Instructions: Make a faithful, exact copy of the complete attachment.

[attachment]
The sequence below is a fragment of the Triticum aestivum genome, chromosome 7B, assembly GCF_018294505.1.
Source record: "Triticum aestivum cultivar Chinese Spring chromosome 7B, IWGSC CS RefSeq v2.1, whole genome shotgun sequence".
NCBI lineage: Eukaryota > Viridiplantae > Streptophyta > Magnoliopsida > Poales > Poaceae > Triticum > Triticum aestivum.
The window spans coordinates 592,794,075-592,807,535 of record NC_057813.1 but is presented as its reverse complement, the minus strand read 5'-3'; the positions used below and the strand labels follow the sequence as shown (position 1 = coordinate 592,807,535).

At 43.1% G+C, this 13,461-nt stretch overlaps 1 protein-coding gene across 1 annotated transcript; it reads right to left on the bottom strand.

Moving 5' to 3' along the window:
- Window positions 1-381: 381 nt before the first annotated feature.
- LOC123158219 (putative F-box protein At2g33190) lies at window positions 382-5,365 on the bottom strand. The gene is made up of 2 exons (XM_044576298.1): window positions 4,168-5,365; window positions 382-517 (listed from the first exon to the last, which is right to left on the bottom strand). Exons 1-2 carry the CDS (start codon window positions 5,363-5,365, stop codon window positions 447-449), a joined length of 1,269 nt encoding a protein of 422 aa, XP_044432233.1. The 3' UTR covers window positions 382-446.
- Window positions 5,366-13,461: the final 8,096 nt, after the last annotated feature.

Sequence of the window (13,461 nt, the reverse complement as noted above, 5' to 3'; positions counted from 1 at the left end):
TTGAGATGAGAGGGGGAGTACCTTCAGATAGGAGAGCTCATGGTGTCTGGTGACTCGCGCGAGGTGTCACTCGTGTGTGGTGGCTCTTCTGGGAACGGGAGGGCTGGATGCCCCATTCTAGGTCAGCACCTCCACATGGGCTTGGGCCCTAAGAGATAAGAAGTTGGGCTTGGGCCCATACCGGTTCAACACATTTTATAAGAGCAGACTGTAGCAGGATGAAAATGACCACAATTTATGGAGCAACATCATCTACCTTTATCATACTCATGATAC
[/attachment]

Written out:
The sequence below is a fragment of the Triticum aestivum genome, chromosome 7B, assembly GCF_018294505.1.
Source record: "Triticum aestivum cultivar Chinese Spring chromosome 7B, IWGSC CS RefSeq v2.1, whole genome shotgun sequence".
NCBI lineage: Eukaryota > Viridiplantae > Streptophyta > Magnoliopsida > Poales > Poaceae > Triticum > Triticum aestivum.
The window spans coordinates 592,794,075-592,807,535 of record NC_057813.1 but is presented as its reverse complement, the minus strand read 5'-3'; the positions used below and the strand labels follow the sequence as shown (position 1 = coordinate 592,807,535).

At 43.1% G+C, this 13,461-nt stretch overlaps 1 protein-coding gene across 1 annotated transcript; it reads right to left on the bottom strand.

Moving 5' to 3' along the window:
- Window positions 1-381: 381 nt before the first annotated feature.
- LOC123158219 (putative F-box protein At2g33190) lies at window positions 382-5,365 on the bottom strand. The gene is made up of 2 exons (XM_044576298.1): window positions 4,168-5,365; window positions 382-517 (listed from the first exon to the last, which is right to left on the bottom strand). Exons 1-2 carry the CDS (start codon window positions 5,363-5,365, stop codon window positions 447-449), a joined length of 1,269 nt encoding a protein of 422 aa, XP_044432233.1. The 3' UTR covers window positions 382-446.
- Window positions 5,366-13,461: the final 8,096 nt, after the last annotated feature.

Sequence of the window (13,461 nt, the reverse complement as noted above, 5' to 3'; positions counted from 1 at the left end):
TTGAGATGAGAGGGGGAGTACCTTCAGATAGGAGAGCTCATGGTGTCTGGTGACTCGCGCGAGGTGTCACTCGTGTGTGGTGGCTCTTCTGGGAACGGGAGGGCTGGATGCCCCATTCTAGGTCAGCACCTCCACATGGGCTTGGGCCCTAAGAGATAAGAAGTTGGGCTTGGGCCCATACCGGTTCAACACATTTTATAAGAGCAGACTGTAGCAGGATGAAAATGACCACAATTTATGGAGCAACATCATCTACCTTTATCATACTCATGATAC